Tips for Making Sure Your Night Mouth Guard Lasts

Tips for Making Sure Your Night Mouth Guard Lasts

Night guards are optional oral appliances, but the benefits you feel after using yours could make it a must-have part of your bedtime routine. These handy mouthguards keep your upper and lower teeth from touching and give your overworked jaw muscles a much-needed rest.

But while your body gets a break, your night guard is taking the brunt of the grinding and clenching. That’s why cheap guards don’t last long: Moderate and heavy grinders bite right through them.

Using professional guidance to help you relax and sleep with a night guard in your mouth, like those suggested by JS Dental Lab, can help. But if you don’t care for your guard, it can still get damaged.

So, you’ve invested in a decent custom appliance and want to ensure it lasts. Follow these tips to keep your night mouth guard in great shape and get your oral health there, too!

1. Take It With You When You Brush

Do you know how you’re supposed to brush your teeth first thing in the morning? Make caring for your night guard part of that routine.

Don’t take your guard out of your mouth until you trudge to the bathroom. Then, when it’s time to brush, pull the appliance out and rinse it off with warm water. (Never use hot water, as it can warp the material.)

Grab a toothbrush and use it to scrub any plaque and debris buildup that may have accumulated overnight.

Check the appliance’s instructions before adding toothpaste to the brush since some of the ingredients can damage the material. But even without toothpaste, the warm water and bristles should be enough to remove most of the buildup.

2. Keep the Case and Guard Dry

Although your night guard stays in your mouth all night, you don’t want it to stay wet any other time. Moisture attracts germs like bacteria, mold, and mildew — all microorganisms you do not want on something you’ll be putting in your mouth.

Keeping your case and night guard dry at all times (when they’re not in use or being cleaned) can prevent much of this problem. Let your night guard air dry after you wash and scrub it, and then store it in a case in a clean, dry spot. Your nightstand drawer is an ideal choice, especially if you have pets or little ones that could use your appliance as a toy.

Avoid storing your case and night guard in rooms where moisture is common, like the bathroom and kitchen. The humidity and wetness, combined with regular periods of darkness, are the perfect breeding areas for yeast, mold, and bacteria.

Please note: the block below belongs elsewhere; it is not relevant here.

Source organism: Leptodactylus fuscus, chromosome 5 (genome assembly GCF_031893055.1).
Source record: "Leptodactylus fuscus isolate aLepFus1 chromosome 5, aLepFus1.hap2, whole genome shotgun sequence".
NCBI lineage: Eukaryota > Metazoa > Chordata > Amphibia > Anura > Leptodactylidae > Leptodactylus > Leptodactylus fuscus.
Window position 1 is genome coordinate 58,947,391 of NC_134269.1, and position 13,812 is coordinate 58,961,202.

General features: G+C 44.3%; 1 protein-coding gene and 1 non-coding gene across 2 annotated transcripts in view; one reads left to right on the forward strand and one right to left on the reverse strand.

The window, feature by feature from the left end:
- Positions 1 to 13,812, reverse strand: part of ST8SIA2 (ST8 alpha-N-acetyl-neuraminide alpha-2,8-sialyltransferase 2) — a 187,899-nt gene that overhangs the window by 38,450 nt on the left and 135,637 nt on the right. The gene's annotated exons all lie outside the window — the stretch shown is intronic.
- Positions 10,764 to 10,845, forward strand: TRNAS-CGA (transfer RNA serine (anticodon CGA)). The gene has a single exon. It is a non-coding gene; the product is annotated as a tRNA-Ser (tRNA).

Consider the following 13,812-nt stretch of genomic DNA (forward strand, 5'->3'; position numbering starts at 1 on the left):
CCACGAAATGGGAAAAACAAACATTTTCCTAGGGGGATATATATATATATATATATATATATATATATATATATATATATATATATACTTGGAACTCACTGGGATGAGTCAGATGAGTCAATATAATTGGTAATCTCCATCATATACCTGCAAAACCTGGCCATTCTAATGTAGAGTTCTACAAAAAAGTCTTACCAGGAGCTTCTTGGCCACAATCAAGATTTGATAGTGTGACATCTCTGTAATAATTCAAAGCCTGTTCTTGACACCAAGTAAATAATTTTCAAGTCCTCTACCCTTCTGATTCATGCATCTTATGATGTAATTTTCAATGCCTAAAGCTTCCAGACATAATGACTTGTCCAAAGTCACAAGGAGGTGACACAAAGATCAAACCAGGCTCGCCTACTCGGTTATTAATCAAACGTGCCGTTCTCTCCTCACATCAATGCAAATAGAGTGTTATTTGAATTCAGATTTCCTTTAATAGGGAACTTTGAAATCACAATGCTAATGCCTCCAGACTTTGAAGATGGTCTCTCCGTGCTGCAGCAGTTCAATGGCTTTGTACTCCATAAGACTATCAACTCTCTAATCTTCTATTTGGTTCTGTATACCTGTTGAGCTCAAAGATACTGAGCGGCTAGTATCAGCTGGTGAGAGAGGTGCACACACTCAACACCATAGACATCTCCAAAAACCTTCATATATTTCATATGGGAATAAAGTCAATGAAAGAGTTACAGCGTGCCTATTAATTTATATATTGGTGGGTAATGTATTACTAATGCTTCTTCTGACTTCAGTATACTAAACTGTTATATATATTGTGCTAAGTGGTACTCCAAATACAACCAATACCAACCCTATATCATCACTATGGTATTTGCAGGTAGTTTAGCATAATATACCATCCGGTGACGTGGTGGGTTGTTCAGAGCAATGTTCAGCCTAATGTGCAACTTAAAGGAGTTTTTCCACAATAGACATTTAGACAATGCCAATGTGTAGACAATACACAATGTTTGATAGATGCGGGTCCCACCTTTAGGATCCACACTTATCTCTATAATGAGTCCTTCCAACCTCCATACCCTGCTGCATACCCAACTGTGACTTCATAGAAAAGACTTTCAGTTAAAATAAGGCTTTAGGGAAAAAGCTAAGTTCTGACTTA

If you’re getting sick frequently, a dirty, germy night guard might be the culprit. It’s not uncommon for unclean appliances to trigger colds, flu, sore throats, and strep and staph infections. And regular exposure to bacteria leads to tooth decay and infected gums.

By keeping your guard and case clean and dry, you can have the benefits of your oral appliance without the germy side effects.

3. Deep Clean At Least Weekly

Add “thorough deep clean of your night guard” to your weekly to-do list. Daily rinse and scrubs reduce the buildup, but those pesky bacteria and other organisms are stubborn. Weekly deep cleanings get rid of any germs that are hanging around or tucked in hard-to-reach hiding spots.

There are a few ways to clean your night guard, depending on how much effort and expense you want to invest in the job:

  • Buy a denture cleaner at your local store. Put your night guard in a glass, then follow the cleaner’s instructions. Let the guard sit as the powder dissolves for about 15-30 minutes, then remove and rinse.
  • Pour a capful of mouthwash into a glass, then add a little water, so there’s enough liquid to cover your night guard. Add the appliance and let it soak for about half an hour. Remove and rinse.
  • Use an ultrasonic cleaner. This is more expensive, but it gets rid of all the germs, regardless of where they’re hiding or how stubborn they are. All you need is water and the device. Your night guard will be thoroughly cleaned within a few minutes.

Damage can start to show as the night mouthguard gets older, too. If you start to notice white spots or signs of discoloration on your guard, they could be signs of calcium buildup.

This happens when you’re not cleaning your appliance thoroughly enough, and it causes the material to wear away faster. It may be getting close to time to invest in a new one, which can be anywhere from one to five years after purchase.


As with everything you own, the better you care for your night guard, the longer it will last. Once you start to feel the benefits of regularly wearing your oral appliance, you’ll gladly use these tips to keep it in tip-top shape!

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